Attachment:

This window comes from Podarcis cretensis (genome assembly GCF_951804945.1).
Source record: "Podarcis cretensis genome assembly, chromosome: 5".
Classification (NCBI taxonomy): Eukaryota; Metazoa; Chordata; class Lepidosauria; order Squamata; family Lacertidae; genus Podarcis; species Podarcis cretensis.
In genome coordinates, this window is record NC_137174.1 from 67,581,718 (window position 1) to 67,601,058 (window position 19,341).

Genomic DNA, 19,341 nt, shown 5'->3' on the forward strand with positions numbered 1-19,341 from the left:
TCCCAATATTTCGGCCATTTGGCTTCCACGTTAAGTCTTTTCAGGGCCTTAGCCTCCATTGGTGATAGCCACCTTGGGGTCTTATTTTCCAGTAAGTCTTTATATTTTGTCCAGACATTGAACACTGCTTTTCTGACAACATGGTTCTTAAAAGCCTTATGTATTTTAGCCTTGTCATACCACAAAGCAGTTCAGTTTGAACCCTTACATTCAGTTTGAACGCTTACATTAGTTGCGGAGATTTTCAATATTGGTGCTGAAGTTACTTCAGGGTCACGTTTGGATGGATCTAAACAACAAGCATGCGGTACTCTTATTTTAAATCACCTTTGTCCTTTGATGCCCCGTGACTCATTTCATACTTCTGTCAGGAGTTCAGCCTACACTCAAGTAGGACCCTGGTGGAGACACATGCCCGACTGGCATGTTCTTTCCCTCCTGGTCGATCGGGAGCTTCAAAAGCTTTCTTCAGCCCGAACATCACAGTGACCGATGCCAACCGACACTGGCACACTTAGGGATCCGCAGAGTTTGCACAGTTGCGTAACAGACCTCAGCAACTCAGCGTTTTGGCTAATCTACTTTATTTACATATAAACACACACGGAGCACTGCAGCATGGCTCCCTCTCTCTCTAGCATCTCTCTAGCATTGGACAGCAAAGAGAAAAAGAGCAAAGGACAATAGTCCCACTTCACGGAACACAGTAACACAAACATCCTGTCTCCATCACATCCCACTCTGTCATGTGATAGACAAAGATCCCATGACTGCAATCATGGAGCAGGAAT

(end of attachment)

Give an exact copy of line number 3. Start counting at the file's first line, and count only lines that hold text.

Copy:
Classification (NCBI taxonomy): Eukaryota; Metazoa; Chordata; class Lepidosauria; order Squamata; family Lacertidae; genus Podarcis; species Podarcis cretensis.